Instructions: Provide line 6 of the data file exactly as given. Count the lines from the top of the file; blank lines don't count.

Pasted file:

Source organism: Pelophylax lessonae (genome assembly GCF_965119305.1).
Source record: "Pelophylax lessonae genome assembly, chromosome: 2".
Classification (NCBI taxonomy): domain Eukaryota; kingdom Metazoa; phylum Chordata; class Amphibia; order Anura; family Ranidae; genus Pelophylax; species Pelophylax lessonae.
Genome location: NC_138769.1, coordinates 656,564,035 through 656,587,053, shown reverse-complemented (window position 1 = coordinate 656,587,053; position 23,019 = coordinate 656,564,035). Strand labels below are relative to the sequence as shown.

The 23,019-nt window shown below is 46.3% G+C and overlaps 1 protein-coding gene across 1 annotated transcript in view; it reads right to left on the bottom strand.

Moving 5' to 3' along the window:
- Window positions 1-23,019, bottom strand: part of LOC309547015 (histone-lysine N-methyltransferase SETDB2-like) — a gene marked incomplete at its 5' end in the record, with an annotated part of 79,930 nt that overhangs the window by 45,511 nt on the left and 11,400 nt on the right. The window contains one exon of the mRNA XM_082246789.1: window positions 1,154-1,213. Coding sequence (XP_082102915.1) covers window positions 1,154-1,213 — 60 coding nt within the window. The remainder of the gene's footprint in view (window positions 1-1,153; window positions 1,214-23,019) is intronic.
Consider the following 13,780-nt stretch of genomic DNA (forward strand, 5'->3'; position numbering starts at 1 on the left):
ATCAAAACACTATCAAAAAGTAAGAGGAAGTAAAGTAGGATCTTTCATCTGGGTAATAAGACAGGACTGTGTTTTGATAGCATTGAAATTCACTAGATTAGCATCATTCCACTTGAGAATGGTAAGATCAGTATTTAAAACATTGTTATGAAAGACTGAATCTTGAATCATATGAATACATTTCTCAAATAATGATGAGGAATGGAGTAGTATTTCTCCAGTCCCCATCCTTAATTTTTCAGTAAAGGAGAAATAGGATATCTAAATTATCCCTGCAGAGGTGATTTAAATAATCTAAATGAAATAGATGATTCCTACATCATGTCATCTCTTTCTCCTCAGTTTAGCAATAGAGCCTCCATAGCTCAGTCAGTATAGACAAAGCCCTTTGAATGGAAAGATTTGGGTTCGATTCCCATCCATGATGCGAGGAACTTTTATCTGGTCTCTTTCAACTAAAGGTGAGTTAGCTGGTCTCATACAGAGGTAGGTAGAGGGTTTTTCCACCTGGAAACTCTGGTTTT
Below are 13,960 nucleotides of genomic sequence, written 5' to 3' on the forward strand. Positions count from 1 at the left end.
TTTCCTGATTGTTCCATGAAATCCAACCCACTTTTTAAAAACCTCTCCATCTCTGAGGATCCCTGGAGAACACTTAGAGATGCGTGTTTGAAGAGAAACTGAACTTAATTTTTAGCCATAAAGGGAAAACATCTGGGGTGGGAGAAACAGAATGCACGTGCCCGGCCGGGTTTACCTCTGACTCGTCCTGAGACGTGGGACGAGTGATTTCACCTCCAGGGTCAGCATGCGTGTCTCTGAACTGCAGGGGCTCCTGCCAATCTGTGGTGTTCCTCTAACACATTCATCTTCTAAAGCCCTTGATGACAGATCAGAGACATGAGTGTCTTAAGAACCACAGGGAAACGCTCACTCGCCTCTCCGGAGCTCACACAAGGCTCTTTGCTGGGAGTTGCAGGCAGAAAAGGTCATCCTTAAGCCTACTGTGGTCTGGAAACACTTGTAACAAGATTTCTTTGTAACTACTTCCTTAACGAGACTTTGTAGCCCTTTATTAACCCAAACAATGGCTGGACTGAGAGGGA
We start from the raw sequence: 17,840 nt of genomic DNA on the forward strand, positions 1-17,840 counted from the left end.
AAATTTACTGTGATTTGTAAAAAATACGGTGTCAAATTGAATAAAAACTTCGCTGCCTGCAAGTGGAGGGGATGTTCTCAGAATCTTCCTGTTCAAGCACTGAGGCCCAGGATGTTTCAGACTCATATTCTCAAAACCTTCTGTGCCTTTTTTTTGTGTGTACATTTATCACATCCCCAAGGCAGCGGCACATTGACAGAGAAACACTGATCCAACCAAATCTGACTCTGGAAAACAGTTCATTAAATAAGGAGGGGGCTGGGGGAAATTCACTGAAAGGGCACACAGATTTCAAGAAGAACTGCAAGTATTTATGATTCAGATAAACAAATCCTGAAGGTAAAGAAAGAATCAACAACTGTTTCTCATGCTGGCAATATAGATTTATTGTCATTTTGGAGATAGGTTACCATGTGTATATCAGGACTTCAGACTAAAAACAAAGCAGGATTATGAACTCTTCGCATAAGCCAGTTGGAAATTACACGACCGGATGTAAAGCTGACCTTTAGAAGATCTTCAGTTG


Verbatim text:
Moving 5' to 3' along the window: